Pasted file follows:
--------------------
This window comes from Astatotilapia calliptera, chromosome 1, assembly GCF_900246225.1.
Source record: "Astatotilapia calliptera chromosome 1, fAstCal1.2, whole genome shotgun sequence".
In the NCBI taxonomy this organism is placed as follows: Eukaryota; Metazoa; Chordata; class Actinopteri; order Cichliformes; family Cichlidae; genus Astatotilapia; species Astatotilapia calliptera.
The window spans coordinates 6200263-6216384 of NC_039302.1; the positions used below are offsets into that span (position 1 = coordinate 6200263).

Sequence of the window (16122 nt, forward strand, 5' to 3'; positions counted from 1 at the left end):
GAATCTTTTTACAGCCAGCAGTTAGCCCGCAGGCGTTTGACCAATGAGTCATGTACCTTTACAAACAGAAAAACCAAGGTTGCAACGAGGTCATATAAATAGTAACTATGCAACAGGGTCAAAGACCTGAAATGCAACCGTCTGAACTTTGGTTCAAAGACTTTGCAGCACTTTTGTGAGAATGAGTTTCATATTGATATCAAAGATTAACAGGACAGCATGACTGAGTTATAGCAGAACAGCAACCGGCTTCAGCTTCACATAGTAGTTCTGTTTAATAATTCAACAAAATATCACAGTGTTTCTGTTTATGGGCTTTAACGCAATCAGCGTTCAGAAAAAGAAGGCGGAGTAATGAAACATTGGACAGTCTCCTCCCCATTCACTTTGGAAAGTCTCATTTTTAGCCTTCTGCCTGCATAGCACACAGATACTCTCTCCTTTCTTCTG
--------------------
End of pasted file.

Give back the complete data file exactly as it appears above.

This window comes from Astatotilapia calliptera, chromosome 1, assembly GCF_900246225.1.
Source record: "Astatotilapia calliptera chromosome 1, fAstCal1.2, whole genome shotgun sequence".
In the NCBI taxonomy this organism is placed as follows: Eukaryota; Metazoa; Chordata; class Actinopteri; order Cichliformes; family Cichlidae; genus Astatotilapia; species Astatotilapia calliptera.
The window spans coordinates 6200263-6216384 of NC_039302.1; the positions used below are offsets into that span (position 1 = coordinate 6200263).

Sequence of the window (16122 nt, forward strand, 5' to 3'; positions counted from 1 at the left end):
GAATCTTTTTACAGCCAGCAGTTAGCCCGCAGGCGTTTGACCAATGAGTCATGTACCTTTACAAACAGAAAAACCAAGGTTGCAACGAGGTCATATAAATAGTAACTATGCAACAGGGTCAAAGACCTGAAATGCAACCGTCTGAACTTTGGTTCAAAGACTTTGCAGCACTTTTGTGAGAATGAGTTTCATATTGATATCAAAGATTAACAGGACAGCATGACTGAGTTATAGCAGAACAGCAACCGGCTTCAGCTTCACATAGTAGTTCTGTTTAATAATTCAACAAAATATCACAGTGTTTCTGTTTATGGGCTTTAACGCAATCAGCGTTCAGAAAAAGAAGGCGGAGTAATGAAACATTGGACAGTCTCCTCCCCATTCACTTTGGAAAGTCTCATTTTTAGCCTTCTGCCTGCATAGCACACAGATACTCTCTCCTTTCTTCTG